Without an alphabet, there would not be information technology; computers are the support mechanisms for programs, which themselves are based on mathematical logic. Programs only process zeroes and ones, and are written according to languages that obey formal grammars. The term digital comes from the latin digitus, the finger.

Computers, and networks, are based on alphabets which also were designed in order to represent most efficiently various forms of knowledge : texts, audio, images, videos and now sensors.

This ability to transmit information and knowledge via means other than just plain text is one of the greatest opportunities for pedagogic innovation offered us by the digital era. Rather than just relying on text, it allows us to communicate with the brain via many other channels. Researchers call this « brain ergonomics » (described further on in this document). By an amusing twist of history, we’re witnessing the revenge of Socrates.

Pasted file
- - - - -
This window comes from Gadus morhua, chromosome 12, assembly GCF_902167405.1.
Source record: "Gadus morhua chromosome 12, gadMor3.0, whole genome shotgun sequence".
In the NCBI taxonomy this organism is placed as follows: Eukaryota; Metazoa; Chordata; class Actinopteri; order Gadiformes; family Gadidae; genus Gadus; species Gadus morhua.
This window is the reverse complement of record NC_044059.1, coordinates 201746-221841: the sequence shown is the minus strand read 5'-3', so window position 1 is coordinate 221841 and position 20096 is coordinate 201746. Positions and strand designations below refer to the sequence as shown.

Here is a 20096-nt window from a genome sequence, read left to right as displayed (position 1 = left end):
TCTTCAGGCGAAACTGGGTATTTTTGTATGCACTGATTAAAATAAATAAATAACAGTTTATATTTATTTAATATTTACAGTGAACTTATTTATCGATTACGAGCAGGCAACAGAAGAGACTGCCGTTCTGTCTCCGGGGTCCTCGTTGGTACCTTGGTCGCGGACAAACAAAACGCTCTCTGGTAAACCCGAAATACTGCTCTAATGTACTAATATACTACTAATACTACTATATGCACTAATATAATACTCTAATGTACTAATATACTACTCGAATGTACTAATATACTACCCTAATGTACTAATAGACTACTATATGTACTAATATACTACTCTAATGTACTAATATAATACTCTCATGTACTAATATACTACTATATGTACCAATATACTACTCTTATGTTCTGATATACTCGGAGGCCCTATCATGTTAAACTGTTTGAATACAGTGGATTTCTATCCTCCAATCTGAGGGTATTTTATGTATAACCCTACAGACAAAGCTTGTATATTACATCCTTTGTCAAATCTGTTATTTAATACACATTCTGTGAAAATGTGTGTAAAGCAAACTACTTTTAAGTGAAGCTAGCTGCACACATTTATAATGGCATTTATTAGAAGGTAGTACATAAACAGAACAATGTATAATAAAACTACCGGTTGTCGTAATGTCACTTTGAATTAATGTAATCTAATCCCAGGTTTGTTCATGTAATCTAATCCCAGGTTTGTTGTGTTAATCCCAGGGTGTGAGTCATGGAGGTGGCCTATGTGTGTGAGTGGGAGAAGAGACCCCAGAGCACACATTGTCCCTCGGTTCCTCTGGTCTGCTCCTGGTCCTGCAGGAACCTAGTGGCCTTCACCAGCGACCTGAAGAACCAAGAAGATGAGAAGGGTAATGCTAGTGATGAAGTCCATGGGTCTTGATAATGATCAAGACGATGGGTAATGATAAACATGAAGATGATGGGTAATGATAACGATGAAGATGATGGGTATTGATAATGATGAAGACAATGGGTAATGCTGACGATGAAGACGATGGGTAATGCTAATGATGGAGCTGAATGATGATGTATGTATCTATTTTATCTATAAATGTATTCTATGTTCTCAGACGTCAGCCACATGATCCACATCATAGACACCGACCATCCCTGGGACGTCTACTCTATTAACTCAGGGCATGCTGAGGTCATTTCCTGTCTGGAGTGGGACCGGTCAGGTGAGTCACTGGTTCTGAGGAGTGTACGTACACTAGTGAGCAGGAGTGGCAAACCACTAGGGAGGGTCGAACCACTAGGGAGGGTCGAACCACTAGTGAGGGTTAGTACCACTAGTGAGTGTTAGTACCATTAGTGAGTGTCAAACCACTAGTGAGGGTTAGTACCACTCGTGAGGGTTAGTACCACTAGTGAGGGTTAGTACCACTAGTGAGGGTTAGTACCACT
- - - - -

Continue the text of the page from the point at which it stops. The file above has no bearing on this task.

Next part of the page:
In space

In the end, technological innovations have always permitted us to meet the major challenges faced by mankind. Technologies that serve no purpose or have no utility have never prospered.

Life is a constant back-and-forth process between the capabilities of technology and its actual usage. On the one hand, technology, like the science that supports it, constructs a corpus of knowledge which supports itself. On the other hand, in social behaviors, or when in touch with and using our feelings, we are circling ; we like, we detest, we commit errors in ways which seem to repeat themselves over thousands of years. Reading the work of any ancient Greek author always impresses us with its eternal vitality and relevance, as if the feelings and the situations haven’t aged a bit and could be applied to our modern society « as is ».